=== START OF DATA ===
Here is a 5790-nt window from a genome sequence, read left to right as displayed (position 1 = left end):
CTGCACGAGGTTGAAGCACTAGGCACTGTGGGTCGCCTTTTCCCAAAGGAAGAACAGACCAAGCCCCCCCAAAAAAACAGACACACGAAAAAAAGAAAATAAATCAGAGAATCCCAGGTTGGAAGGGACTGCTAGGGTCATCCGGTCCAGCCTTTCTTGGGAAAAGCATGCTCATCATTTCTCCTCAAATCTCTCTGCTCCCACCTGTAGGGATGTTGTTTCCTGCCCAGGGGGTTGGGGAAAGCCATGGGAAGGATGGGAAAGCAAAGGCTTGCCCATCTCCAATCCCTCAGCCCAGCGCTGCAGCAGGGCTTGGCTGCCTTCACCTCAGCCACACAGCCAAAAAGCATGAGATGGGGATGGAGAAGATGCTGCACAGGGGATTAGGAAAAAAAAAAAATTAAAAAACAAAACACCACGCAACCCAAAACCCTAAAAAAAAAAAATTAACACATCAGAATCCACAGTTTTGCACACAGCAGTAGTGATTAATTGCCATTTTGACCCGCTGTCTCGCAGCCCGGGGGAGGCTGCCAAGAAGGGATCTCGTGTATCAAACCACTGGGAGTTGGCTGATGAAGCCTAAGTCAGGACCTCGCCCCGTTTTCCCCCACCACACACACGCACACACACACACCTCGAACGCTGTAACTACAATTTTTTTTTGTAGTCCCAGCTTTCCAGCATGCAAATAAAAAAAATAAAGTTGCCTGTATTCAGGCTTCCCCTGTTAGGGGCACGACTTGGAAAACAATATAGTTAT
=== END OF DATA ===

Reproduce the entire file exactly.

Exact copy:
Here is a 5790-nt window from a genome sequence, read left to right as displayed (position 1 = left end):
CTGCACGAGGTTGAAGCACTAGGCACTGTGGGTCGCCTTTTCCCAAAGGAAGAACAGACCAAGCCCCCCCAAAAAAACAGACACACGAAAAAAAGAAAATAAATCAGAGAATCCCAGGTTGGAAGGGACTGCTAGGGTCATCCGGTCCAGCCTTTCTTGGGAAAAGCATGCTCATCATTTCTCCTCAAATCTCTCTGCTCCCACCTGTAGGGATGTTGTTTCCTGCCCAGGGGGTTGGGGAAAGCCATGGGAAGGATGGGAAAGCAAAGGCTTGCCCATCTCCAATCCCTCAGCCCAGCGCTGCAGCAGGGCTTGGCTGCCTTCACCTCAGCCACACAGCCAAAAAGCATGAGATGGGGATGGAGAAGATGCTGCACAGGGGATTAGGAAAAAAAAAAAATTAAAAAACAAAACACCACGCAACCCAAAACCCTAAAAAAAAAAAATTAACACATCAGAATCCACAGTTTTGCACACAGCAGTAGTGATTAATTGCCATTTTGACCCGCTGTCTCGCAGCCCGGGGGAGGCTGCCAAGAAGGGATCTCGTGTATCAAACCACTGGGAGTTGGCTGATGAAGCCTAAGTCAGGACCTCGCCCCGTTTTCCCCCACCACACACACGCACACACACACACCTCGAACGCTGTAACTACAATTTTTTTTTGTAGTCCCAGCTTTCCAGCATGCAAATAAAAAAAATAAAGTTGCCTGTATTCAGGCTTCCCCTGTTAGGGGCACGACTTGGAAAACAATATAGTTAT